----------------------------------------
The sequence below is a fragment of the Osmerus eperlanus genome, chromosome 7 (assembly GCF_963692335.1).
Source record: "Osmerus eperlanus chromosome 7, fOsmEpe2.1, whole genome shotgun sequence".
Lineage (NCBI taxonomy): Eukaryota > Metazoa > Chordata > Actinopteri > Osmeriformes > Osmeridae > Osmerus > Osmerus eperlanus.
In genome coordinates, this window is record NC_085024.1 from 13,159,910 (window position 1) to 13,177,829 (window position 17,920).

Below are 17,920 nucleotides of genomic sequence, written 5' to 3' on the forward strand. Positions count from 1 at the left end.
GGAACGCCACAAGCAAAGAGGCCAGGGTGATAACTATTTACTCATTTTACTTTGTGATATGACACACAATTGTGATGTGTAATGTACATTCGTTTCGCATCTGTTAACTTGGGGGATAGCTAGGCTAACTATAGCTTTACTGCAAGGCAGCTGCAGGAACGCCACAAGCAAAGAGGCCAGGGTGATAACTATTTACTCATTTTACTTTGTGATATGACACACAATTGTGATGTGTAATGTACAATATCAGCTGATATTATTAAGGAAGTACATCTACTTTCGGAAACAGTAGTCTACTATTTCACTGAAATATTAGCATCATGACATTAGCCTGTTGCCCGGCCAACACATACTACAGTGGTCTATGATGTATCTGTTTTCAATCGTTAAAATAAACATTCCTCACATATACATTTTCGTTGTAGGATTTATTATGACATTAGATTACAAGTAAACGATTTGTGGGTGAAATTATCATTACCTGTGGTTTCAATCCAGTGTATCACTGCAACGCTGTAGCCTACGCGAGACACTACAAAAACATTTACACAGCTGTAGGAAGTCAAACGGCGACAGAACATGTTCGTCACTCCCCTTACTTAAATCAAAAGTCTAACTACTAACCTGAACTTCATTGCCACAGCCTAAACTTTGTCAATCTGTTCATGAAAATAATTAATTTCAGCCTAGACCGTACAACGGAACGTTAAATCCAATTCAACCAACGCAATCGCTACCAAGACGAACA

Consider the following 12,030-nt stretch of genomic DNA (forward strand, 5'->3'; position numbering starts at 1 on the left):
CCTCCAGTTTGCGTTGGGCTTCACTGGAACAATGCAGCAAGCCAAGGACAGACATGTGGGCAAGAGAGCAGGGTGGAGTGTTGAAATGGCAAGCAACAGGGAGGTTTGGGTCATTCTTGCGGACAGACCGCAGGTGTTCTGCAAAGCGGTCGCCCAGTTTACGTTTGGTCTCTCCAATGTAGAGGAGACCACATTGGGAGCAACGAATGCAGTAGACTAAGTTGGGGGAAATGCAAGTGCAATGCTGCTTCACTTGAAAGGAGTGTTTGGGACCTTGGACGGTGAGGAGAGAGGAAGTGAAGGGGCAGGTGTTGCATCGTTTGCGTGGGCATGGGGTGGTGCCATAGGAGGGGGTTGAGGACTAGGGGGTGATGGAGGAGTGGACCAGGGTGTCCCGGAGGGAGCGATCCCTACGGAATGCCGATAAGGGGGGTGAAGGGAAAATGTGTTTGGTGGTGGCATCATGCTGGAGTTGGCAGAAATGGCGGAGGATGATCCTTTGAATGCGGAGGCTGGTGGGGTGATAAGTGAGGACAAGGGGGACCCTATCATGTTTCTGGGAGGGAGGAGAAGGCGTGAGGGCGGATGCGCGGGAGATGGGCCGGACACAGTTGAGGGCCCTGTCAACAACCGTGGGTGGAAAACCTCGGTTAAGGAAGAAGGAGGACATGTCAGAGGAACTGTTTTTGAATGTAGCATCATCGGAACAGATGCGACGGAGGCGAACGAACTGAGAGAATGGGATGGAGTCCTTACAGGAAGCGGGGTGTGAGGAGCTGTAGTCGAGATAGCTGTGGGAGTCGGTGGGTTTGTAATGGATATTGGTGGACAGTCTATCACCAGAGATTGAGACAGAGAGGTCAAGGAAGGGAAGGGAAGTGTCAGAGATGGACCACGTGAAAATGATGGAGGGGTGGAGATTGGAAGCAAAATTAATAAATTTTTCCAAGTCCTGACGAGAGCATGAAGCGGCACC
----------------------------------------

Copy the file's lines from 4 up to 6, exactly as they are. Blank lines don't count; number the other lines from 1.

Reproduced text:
In genome coordinates, this window is record NC_085024.1 from 13,159,910 (window position 1) to 13,177,829 (window position 17,920).

Below are 17,920 nucleotides of genomic sequence, written 5' to 3' on the forward strand. Positions count from 1 at the left end.
GGAACGCCACAAGCAAAGAGGCCAGGGTGATAACTATTTACTCATTTTACTTTGTGATATGACACACAATTGTGATGTGTAATGTACATTCGTTTCGCATCTGTTAACTTGGGGGATAGCTAGGCTAACTATAGCTTTACTGCAAGGCAGCTGCAGGAACGCCACAAGCAAAGAGGCCAGGGTGATAACTATTTACTCATTTTACTTTGTGATATGACACACAATTGTGATGTGTAATGTACAATATCAGCTGATATTATTAAGGAAGTACATCTACTTTCGGAAACAGTAGTCTACTATTTCACTGAAATATTAGCATCATGACATTAGCCTGTTGCCCGGCCAACACATACTACAGTGGTCTATGATGTATCTGTTTTCAATCGTTAAAATAAACATTCCTCACATATACATTTTCGTTGTAGGATTTATTATGACATTAGATTACAAGTAAACGATTTGTGGGTGAAATTATCATTACCTGTGGTTTCAATCCAGTGTATCACTGCAACGCTGTAGCCTACGCGAGACACTACAAAAACATTTACACAGCTGTAGGAAGTCAAACGGCGACAGAACATGTTCGTCACTCCCCTTACTTAAATCAAAAGTCTAACTACTAACCTGAACTTCATTGCCACAGCCTAAACTTTGTCAATCTGTTCATGAAAATAATTAATTTCAGCCTAGACCGTACAACGGAACGTTAAATCCAATTCAACCAACGCAATCGCTACCAAGACGAACA